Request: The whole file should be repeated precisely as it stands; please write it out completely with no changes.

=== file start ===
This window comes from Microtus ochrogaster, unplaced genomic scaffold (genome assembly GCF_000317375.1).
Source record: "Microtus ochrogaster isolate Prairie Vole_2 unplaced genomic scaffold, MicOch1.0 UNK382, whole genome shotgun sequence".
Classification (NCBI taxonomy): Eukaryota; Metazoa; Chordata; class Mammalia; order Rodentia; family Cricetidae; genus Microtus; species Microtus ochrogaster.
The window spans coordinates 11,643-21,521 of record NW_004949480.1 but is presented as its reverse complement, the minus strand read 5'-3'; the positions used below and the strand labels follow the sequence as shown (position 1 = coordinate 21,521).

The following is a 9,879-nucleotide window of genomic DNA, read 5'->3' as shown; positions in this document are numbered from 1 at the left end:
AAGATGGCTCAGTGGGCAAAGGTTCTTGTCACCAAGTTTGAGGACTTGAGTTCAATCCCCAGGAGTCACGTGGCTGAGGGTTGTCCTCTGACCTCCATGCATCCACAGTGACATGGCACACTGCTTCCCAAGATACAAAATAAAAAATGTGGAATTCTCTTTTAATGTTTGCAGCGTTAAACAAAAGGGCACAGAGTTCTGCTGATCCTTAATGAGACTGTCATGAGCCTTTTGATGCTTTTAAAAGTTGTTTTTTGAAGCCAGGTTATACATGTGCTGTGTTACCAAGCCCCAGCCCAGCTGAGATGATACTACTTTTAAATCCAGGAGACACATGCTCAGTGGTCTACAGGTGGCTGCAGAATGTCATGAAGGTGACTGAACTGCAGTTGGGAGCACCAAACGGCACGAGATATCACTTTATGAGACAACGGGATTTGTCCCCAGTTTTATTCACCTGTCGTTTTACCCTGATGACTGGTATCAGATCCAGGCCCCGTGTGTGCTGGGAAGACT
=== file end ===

This window comes from Microtus ochrogaster, unplaced genomic scaffold (genome assembly GCF_000317375.1).
Source record: "Microtus ochrogaster isolate Prairie Vole_2 unplaced genomic scaffold, MicOch1.0 UNK382, whole genome shotgun sequence".
Classification (NCBI taxonomy): Eukaryota; Metazoa; Chordata; class Mammalia; order Rodentia; family Cricetidae; genus Microtus; species Microtus ochrogaster.
The window spans coordinates 11,643-21,521 of record NW_004949480.1 but is presented as its reverse complement, the minus strand read 5'-3'; the positions used below and the strand labels follow the sequence as shown (position 1 = coordinate 21,521).

The following is a 9,879-nucleotide window of genomic DNA, read 5'->3' as shown; positions in this document are numbered from 1 at the left end:
AAGATGGCTCAGTGGGCAAAGGTTCTTGTCACCAAGTTTGAGGACTTGAGTTCAATCCCCAGGAGTCACGTGGCTGAGGGTTGTCCTCTGACCTCCATGCATCCACAGTGACATGGCACACTGCTTCCCAAGATACAAAATAAAAAATGTGGAATTCTCTTTTAATGTTTGCAGCGTTAAACAAAAGGGCACAGAGTTCTGCTGATCCTTAATGAGACTGTCATGAGCCTTTTGATGCTTTTAAAAGTTGTTTTTTGAAGCCAGGTTATACATGTGCTGTGTTACCAAGCCCCAGCCCAGCTGAGATGATACTACTTTTAAATCCAGGAGACACATGCTCAGTGGTCTACAGGTGGCTGCAGAATGTCATGAAGGTGACTGAACTGCAGTTGGGAGCACCAAACGGCACGAGATATCACTTTATGAGACAACGGGATTTGTCCCCAGTTTTATTCACCTGTCGTTTTACCCTGATGACTGGTATCAGATCCAGGCCCCGTGTGTGCTGGGAAGACT